A Brief History of Competition Law – Part 1
Earliest records of antitrust laws and practices date back to around 50 BC where authorities appointed by the Roman Republic protected consumers interests with regard to the supply of corn, a staple of the commoners diet at the time. It was a regular practice of suppliers to interrupt the supply chain, usually at the docks, thereby driving up demand and the price consumers were willing to pay out of desperation. Roman authorities imposed heavy fines on those found to be doing this, and by 301 AD an edict on maximum prices was established under the leadership of Diocletian whereby traders found to be manipulating the supply and demand market faced the death penalty. Under Zeno, and later Justinian I, the penalties for violating the rules laid out for free and fair competition risked having their property confiscated and being banned from trading.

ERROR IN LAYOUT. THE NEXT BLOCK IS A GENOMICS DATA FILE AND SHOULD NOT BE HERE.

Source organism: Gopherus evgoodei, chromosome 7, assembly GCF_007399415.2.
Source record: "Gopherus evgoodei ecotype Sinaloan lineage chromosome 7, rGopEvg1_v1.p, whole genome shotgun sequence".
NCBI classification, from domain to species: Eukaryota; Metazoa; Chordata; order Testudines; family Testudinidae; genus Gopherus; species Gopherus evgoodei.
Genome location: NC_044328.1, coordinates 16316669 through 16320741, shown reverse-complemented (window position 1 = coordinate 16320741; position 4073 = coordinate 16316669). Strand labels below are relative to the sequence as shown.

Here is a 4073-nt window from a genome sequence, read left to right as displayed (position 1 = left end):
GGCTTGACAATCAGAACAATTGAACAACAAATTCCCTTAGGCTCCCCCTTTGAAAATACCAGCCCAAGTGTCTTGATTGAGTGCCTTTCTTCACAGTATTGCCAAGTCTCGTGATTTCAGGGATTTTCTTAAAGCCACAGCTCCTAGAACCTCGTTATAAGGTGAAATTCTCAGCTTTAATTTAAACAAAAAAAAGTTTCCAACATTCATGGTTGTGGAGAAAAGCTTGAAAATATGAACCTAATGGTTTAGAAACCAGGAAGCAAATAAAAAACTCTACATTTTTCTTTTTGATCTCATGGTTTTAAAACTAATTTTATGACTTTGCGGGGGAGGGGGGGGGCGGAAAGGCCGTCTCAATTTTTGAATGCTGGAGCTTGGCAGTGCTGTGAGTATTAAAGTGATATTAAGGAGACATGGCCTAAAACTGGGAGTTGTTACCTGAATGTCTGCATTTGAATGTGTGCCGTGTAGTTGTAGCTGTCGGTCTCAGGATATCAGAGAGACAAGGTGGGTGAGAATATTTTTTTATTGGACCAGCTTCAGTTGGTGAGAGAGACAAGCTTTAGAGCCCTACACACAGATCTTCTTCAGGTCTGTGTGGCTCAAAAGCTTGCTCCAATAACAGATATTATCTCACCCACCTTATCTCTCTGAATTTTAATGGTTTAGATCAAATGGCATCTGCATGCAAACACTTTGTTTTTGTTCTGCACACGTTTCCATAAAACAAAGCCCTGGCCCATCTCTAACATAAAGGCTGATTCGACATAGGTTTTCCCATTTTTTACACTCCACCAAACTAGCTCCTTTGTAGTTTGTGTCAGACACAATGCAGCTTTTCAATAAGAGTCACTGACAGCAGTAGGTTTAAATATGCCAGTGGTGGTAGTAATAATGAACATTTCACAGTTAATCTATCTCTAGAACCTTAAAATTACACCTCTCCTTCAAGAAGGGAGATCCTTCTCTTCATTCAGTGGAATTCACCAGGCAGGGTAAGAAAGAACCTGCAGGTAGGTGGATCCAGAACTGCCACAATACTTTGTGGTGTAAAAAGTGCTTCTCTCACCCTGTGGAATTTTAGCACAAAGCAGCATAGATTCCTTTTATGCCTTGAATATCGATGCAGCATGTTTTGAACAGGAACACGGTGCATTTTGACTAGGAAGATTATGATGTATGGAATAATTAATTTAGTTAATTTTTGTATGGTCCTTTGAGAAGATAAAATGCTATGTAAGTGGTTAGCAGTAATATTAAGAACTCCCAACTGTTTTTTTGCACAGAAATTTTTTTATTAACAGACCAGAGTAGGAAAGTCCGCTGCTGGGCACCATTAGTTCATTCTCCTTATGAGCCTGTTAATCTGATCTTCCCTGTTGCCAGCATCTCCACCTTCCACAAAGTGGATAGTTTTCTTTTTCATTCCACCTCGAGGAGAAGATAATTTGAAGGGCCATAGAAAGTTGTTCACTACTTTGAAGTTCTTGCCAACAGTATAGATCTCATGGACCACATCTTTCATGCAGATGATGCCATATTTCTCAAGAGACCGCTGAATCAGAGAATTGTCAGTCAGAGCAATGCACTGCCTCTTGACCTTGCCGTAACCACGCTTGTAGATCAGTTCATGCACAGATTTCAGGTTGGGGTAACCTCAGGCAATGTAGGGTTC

In the Middle Ages, a system of merchant courts was set up along the primary trade routes where a form of international law of commerce known as the “Lex Mercatoria” was practiced. These merchant courts were run by a body of appointed merchants and not the governments of the day. Traders suspected of contravening the regulations would be dealt with speedily, ensuring the free flow of trade along the routes. In the 13th century, Henry III of England passed an Act fixing bread and ale prices and a 14th century statute declared market manipulators to be oppressors, not only of the poor, but the community at large, making them enemies of the entire country. Merchants found guilty of overcharging on items where the price had been set by authorities were obliged to pay double the sum they had received back to the injured party as punitive damages.
Laws against monopolies continued to be refined and enforced through the Middle Ages, with Emperor Charles V of the Holy Roman Empire and King Henry VIII of England detailing laws specifically for the protection of their subjects against, as stated in King Henry VIII’s legislation, “the greedy covetousness and appetites of the owners of such victuals…to the great damage and impoverishing of the King’s subjects.”
To be continued…